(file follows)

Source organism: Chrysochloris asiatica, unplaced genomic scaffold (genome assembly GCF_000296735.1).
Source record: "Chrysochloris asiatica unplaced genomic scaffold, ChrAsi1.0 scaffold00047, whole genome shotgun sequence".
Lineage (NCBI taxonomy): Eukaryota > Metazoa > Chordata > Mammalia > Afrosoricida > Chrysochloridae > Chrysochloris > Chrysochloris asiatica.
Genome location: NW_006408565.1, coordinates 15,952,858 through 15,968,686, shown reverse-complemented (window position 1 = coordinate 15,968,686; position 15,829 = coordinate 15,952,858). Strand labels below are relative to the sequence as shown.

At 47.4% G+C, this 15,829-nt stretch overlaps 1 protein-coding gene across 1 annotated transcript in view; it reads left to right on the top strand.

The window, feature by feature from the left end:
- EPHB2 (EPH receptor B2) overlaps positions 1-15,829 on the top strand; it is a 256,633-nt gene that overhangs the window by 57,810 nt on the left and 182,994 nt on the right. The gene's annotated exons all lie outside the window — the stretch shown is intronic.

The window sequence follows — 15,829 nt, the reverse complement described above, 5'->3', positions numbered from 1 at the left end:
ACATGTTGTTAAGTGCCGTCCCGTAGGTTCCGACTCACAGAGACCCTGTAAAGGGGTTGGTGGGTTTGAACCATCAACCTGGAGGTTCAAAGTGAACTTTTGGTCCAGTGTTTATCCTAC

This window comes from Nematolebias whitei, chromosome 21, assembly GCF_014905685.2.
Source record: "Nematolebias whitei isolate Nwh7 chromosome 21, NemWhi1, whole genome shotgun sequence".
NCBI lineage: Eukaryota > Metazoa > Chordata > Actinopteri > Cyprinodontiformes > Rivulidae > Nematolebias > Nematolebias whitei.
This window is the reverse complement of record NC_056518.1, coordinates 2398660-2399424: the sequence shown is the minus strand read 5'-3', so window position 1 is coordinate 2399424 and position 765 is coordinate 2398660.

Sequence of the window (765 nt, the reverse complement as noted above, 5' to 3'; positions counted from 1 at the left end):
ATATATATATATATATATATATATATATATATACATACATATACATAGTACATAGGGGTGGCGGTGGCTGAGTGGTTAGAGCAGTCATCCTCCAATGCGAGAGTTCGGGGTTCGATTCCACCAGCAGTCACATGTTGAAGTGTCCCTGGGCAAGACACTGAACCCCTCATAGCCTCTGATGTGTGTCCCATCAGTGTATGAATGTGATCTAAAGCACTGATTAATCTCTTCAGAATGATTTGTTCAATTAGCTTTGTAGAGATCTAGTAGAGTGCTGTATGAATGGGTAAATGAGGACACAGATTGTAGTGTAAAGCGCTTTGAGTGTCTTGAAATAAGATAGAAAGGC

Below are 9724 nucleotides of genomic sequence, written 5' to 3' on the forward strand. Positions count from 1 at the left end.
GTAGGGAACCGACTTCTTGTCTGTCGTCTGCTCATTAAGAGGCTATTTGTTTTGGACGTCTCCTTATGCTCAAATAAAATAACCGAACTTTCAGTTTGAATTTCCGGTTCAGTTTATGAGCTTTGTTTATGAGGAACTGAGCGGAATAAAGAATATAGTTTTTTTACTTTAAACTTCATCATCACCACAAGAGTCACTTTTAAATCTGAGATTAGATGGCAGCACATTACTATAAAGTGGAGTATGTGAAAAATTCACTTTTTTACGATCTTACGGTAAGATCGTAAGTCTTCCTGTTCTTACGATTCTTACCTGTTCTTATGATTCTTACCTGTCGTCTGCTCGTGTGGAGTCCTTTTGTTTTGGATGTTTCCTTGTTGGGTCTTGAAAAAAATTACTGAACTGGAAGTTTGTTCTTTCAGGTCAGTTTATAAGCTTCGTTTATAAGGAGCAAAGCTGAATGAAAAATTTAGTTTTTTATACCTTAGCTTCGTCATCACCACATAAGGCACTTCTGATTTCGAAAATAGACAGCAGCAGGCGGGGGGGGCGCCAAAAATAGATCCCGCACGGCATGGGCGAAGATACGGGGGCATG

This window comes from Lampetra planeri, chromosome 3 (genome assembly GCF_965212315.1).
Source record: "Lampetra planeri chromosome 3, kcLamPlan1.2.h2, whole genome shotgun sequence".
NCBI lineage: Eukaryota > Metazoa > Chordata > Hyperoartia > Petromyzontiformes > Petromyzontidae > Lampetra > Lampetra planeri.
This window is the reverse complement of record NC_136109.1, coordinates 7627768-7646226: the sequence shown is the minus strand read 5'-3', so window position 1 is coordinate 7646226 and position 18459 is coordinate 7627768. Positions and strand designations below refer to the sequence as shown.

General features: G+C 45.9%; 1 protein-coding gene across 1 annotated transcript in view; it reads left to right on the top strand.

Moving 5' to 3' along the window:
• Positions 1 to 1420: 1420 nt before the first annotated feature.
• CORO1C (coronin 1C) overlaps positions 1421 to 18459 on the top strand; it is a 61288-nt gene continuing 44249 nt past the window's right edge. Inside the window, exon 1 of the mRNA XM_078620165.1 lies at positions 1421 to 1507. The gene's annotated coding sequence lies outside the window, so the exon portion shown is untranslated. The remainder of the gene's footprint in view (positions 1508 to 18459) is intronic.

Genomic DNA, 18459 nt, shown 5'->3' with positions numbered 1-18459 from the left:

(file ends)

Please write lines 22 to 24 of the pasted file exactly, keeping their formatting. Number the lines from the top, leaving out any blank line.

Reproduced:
General features: G+C 45.9%; 1 protein-coding gene across 1 annotated transcript in view; it reads left to right on the top strand.

Moving 5' to 3' along the window:
• Positions 1 to 1420: 1420 nt before the first annotated feature.